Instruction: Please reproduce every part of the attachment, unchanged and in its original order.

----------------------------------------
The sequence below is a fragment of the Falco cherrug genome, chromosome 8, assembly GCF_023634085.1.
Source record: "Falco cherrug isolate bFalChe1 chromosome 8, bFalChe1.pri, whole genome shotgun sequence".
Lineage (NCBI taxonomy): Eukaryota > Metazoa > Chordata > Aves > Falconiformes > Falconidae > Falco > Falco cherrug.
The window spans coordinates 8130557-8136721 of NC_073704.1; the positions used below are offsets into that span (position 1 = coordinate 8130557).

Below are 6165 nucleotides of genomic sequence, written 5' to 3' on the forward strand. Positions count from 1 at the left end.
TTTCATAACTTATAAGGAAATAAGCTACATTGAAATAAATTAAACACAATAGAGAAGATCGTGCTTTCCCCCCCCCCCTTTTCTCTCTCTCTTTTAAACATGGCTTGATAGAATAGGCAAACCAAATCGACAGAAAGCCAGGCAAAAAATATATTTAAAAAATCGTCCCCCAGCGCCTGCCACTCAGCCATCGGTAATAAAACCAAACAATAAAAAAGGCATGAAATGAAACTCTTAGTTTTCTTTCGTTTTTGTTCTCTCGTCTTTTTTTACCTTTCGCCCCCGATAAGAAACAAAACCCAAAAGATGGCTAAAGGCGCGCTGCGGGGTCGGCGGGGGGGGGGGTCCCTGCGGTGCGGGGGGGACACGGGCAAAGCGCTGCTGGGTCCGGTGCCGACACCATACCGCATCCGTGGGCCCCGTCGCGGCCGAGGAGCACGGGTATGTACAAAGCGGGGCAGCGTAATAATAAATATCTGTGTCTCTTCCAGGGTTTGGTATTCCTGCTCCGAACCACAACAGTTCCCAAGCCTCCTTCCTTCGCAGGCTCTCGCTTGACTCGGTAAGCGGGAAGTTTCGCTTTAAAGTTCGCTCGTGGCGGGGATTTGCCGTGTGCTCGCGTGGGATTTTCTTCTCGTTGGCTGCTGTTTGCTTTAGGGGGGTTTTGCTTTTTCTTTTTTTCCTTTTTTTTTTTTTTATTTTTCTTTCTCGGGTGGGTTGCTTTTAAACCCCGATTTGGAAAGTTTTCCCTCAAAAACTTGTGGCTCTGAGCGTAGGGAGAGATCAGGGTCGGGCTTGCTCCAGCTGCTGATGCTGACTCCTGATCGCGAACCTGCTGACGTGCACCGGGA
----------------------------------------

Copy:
The sequence below is a fragment of the Falco cherrug genome, chromosome 8, assembly GCF_023634085.1.
Source record: "Falco cherrug isolate bFalChe1 chromosome 8, bFalChe1.pri, whole genome shotgun sequence".
Lineage (NCBI taxonomy): Eukaryota > Metazoa > Chordata > Aves > Falconiformes > Falconidae > Falco > Falco cherrug.
The window spans coordinates 8130557-8136721 of NC_073704.1; the positions used below are offsets into that span (position 1 = coordinate 8130557).

Below are 6165 nucleotides of genomic sequence, written 5' to 3' on the forward strand. Positions count from 1 at the left end.
TTTCATAACTTATAAGGAAATAAGCTACATTGAAATAAATTAAACACAATAGAGAAGATCGTGCTTTCCCCCCCCCCCTTTTCTCTCTCTCTTTTAAACATGGCTTGATAGAATAGGCAAACCAAATCGACAGAAAGCCAGGCAAAAAATATATTTAAAAAATCGTCCCCCAGCGCCTGCCACTCAGCCATCGGTAATAAAACCAAACAATAAAAAAGGCATGAAATGAAACTCTTAGTTTTCTTTCGTTTTTGTTCTCTCGTCTTTTTTTACCTTTCGCCCCCGATAAGAAACAAAACCCAAAAGATGGCTAAAGGCGCGCTGCGGGGTCGGCGGGGGGGGGGGTCCCTGCGGTGCGGGGGGGACACGGGCAAAGCGCTGCTGGGTCCGGTGCCGACACCATACCGCATCCGTGGGCCCCGTCGCGGCCGAGGAGCACGGGTATGTACAAAGCGGGGCAGCGTAATAATAAATATCTGTGTCTCTTCCAGGGTTTGGTATTCCTGCTCCGAACCACAACAGTTCCCAAGCCTCCTTCCTTCGCAGGCTCTCGCTTGACTCGGTAAGCGGGAAGTTTCGCTTTAAAGTTCGCTCGTGGCGGGGATTTGCCGTGTGCTCGCGTGGGATTTTCTTCTCGTTGGCTGCTGTTTGCTTTAGGGGGGTTTTGCTTTTTCTTTTTTTCCTTTTTTTTTTTTTTATTTTTCTTTCTCGGGTGGGTTGCTTTTAAACCCCGATTTGGAAAGTTTTCCCTCAAAAACTTGTGGCTCTGAGCGTAGGGAGAGATCAGGGTCGGGCTTGCTCCAGCTGCTGATGCTGACTCCTGATCGCGAACCTGCTGACGTGCACCGGGA